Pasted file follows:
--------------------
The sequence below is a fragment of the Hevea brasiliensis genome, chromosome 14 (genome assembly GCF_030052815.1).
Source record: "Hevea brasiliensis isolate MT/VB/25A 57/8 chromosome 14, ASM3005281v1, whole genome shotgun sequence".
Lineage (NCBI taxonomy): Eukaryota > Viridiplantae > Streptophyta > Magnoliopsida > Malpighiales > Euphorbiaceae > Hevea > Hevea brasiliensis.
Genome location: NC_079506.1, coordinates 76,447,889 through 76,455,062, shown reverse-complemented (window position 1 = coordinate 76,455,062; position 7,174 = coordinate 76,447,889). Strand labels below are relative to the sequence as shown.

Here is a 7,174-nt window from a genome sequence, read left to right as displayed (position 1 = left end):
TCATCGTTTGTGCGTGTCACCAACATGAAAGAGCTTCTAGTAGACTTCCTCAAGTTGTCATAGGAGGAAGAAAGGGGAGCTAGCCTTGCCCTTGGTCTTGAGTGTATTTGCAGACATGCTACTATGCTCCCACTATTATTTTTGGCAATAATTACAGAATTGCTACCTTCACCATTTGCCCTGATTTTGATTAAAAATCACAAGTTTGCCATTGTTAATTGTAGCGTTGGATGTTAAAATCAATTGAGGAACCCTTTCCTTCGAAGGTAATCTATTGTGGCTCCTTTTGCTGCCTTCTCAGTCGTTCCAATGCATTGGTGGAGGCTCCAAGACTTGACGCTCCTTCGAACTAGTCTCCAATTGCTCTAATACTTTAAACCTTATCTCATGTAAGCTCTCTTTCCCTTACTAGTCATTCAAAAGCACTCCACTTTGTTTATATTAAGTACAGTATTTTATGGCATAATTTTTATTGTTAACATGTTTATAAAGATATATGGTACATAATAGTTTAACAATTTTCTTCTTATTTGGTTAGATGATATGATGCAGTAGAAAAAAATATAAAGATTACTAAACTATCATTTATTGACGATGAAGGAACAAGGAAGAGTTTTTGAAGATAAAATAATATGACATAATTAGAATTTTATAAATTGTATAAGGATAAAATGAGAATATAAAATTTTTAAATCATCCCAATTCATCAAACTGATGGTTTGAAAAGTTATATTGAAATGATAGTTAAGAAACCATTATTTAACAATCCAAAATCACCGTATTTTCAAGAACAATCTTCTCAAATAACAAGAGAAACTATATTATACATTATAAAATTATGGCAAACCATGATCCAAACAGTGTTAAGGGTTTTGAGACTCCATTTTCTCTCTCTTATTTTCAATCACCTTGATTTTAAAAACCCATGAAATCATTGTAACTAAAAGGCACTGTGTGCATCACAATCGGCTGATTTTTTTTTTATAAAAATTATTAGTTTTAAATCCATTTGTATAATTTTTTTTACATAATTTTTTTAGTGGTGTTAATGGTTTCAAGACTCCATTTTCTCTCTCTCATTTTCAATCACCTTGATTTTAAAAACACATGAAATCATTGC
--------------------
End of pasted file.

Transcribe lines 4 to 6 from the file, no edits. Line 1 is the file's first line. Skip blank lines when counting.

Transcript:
Genome location: NC_079506.1, coordinates 76,447,889 through 76,455,062, shown reverse-complemented (window position 1 = coordinate 76,455,062; position 7,174 = coordinate 76,447,889). Strand labels below are relative to the sequence as shown.

Here is a 7,174-nt window from a genome sequence, read left to right as displayed (position 1 = left end):
TCATCGTTTGTGCGTGTCACCAACATGAAAGAGCTTCTAGTAGACTTCCTCAAGTTGTCATAGGAGGAAGAAAGGGGAGCTAGCCTTGCCCTTGGTCTTGAGTGTATTTGCAGACATGCTACTATGCTCCCACTATTATTTTTGGCAATAATTACAGAATTGCTACCTTCACCATTTGCCCTGATTTTGATTAAAAATCACAAGTTTGCCATTGTTAATTGTAGCGTTGGATGTTAAAATCAATTGAGGAACCCTTTCCTTCGAAGGTAATCTATTGTGGCTCCTTTTGCTGCCTTCTCAGTCGTTCCAATGCATTGGTGGAGGCTCCAAGACTTGACGCTCCTTCGAACTAGTCTCCAATTGCTCTAATACTTTAAACCTTATCTCATGTAAGCTCTCTTTCCCTTACTAGTCATTCAAAAGCACTCCACTTTGTTTATATTAAGTACAGTATTTTATGGCATAATTTTTATTGTTAACATGTTTATAAAGATATATGGTACATAATAGTTTAACAATTTTCTTCTTATTTGGTTAGATGATATGATGCAGTAGAAAAAAATATAAAGATTACTAAACTATCATTTATTGACGATGAAGGAACAAGGAAGAGTTTTTGAAGATAAAATAATATGACATAATTAGAATTTTATAAATTGTATAAGGATAAAATGAGAATATAAAATTTTTAAATCATCCCAATTCATCAAACTGATGGTTTGAAAAGTTATATTGAAATGATAGTTAAGAAACCATTATTTAACAATCCAAAATCACCGTATTTTCAAGAACAATCTTCTCAAATAACAAGAGAAACTATATTATACATTATAAAATTATGGCAAACCATGATCCAAACAGTGTTAAGGGTTTTGAGACTCCATTTTCTCTCTCTTATTTTCAATCACCTTGATTTTAAAAACCCATGAAATCATTGTAACTAAAAGGCACTGTGTGCATCACAATCGGCTGATTTTTTTTTTATAAAAATTATTAGTTTTAAATCCATTTGTATAATTTTTTTTACATAATTTTTTTAGTGGTGTTAATGGTTTCAAGACTCCATTTTCTCTCTCTCATTTTCAATCACCTTGATTTTAAAAACACATGAAATCATTGC